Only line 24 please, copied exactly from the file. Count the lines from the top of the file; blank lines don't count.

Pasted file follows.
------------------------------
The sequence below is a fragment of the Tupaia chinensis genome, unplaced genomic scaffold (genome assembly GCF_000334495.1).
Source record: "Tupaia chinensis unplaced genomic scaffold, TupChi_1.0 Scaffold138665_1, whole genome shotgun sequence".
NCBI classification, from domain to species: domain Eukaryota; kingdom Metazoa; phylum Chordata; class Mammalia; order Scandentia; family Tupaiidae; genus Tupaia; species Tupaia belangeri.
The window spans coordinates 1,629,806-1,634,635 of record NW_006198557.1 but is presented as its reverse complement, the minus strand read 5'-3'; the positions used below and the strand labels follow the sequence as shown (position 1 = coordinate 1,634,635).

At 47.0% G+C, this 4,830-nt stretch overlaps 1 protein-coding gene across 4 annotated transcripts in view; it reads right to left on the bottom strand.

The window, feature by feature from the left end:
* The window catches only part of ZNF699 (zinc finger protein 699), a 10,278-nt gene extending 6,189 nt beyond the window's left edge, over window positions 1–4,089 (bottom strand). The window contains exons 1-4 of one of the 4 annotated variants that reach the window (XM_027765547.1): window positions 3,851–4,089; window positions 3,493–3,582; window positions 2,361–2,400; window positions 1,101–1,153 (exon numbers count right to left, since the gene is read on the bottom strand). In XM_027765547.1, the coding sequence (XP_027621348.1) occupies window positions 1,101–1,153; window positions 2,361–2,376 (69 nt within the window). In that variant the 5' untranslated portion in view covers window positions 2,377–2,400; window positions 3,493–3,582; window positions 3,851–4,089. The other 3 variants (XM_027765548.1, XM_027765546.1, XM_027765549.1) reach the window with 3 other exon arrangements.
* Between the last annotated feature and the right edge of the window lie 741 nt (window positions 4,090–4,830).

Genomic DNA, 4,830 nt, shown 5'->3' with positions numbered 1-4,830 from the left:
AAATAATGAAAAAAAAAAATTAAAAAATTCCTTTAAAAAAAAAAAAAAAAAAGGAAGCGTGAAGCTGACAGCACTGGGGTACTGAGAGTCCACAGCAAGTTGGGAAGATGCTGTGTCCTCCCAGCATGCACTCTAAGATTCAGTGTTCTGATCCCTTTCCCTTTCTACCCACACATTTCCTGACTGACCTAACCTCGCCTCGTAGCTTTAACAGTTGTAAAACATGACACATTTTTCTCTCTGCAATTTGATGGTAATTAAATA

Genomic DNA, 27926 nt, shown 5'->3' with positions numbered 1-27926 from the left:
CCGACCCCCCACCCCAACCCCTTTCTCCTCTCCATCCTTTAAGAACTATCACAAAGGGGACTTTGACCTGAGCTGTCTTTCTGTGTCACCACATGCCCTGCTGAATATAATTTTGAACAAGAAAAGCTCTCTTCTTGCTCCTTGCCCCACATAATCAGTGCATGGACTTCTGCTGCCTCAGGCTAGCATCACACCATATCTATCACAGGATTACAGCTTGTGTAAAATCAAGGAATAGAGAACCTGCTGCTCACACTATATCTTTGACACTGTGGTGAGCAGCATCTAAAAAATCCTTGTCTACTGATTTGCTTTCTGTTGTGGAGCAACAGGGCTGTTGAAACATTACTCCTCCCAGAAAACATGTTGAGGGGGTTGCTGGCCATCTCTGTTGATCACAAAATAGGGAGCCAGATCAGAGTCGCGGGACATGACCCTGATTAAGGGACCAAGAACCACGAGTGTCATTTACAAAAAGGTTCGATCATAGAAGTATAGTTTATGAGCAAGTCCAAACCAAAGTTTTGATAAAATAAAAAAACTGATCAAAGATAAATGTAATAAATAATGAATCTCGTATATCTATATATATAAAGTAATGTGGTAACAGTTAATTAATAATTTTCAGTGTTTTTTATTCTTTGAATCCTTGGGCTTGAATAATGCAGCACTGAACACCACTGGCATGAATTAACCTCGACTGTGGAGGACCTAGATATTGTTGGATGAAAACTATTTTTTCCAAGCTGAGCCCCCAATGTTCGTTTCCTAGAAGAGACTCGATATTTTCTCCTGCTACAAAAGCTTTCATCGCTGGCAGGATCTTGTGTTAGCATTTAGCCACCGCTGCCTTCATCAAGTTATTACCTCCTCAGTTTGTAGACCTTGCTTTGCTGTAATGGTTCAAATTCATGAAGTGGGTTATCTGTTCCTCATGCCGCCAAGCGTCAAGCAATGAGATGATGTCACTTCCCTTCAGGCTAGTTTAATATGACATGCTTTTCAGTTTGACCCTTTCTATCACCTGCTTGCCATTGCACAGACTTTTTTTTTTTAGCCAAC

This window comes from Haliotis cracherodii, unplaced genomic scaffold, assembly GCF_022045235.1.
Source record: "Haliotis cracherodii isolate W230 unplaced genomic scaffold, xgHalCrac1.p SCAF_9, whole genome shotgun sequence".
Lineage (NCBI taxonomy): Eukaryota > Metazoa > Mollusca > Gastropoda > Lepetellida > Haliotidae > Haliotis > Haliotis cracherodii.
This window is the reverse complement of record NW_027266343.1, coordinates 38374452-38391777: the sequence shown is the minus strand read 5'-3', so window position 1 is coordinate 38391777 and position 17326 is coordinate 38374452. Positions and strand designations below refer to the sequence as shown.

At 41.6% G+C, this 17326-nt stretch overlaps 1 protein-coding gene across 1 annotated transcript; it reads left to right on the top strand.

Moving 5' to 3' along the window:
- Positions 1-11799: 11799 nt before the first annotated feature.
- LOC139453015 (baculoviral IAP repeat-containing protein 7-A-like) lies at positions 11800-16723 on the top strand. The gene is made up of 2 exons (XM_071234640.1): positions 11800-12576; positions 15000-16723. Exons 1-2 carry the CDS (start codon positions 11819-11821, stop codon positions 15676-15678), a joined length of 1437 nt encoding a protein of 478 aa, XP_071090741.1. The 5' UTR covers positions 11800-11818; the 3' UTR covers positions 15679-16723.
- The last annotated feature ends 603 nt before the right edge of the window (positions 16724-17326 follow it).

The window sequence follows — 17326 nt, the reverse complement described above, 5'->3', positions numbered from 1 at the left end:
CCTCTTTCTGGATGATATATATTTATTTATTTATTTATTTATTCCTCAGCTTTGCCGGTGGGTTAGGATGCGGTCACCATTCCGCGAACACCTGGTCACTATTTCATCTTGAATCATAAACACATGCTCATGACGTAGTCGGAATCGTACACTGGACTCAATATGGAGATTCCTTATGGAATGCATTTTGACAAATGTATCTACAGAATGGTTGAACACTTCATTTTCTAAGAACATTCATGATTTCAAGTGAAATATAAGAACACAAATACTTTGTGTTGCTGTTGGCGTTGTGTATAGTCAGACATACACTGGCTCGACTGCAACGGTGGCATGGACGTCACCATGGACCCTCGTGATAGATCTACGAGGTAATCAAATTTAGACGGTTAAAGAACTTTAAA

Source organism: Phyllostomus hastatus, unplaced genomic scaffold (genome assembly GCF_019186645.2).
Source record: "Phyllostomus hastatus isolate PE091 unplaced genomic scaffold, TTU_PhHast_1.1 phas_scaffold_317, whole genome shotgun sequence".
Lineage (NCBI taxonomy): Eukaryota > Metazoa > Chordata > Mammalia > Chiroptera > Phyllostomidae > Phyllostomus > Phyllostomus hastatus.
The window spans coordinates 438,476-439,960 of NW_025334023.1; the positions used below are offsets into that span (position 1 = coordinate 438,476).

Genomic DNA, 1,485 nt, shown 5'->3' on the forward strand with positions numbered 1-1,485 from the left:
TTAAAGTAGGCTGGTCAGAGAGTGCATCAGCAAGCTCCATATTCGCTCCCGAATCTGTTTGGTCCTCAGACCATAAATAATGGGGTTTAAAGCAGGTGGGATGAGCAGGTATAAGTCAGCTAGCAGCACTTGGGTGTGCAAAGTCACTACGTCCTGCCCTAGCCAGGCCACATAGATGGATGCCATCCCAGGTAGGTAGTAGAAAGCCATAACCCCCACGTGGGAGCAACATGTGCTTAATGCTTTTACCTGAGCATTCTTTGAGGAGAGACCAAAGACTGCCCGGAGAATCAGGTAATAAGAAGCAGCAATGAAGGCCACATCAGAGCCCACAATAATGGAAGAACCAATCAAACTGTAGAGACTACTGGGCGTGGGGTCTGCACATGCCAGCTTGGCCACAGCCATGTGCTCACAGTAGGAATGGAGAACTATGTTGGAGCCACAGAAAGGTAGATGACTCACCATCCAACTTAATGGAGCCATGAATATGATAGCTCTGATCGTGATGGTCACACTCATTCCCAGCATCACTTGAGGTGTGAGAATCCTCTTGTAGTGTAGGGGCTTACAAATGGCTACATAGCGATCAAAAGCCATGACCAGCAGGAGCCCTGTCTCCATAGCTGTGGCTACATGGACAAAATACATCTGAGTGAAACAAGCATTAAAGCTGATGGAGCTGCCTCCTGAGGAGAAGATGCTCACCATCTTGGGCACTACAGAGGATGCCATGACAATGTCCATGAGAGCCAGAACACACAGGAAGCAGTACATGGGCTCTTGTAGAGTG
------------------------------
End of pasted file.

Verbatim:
Source organism: Phyllostomus hastatus, unplaced genomic scaffold (genome assembly GCF_019186645.2).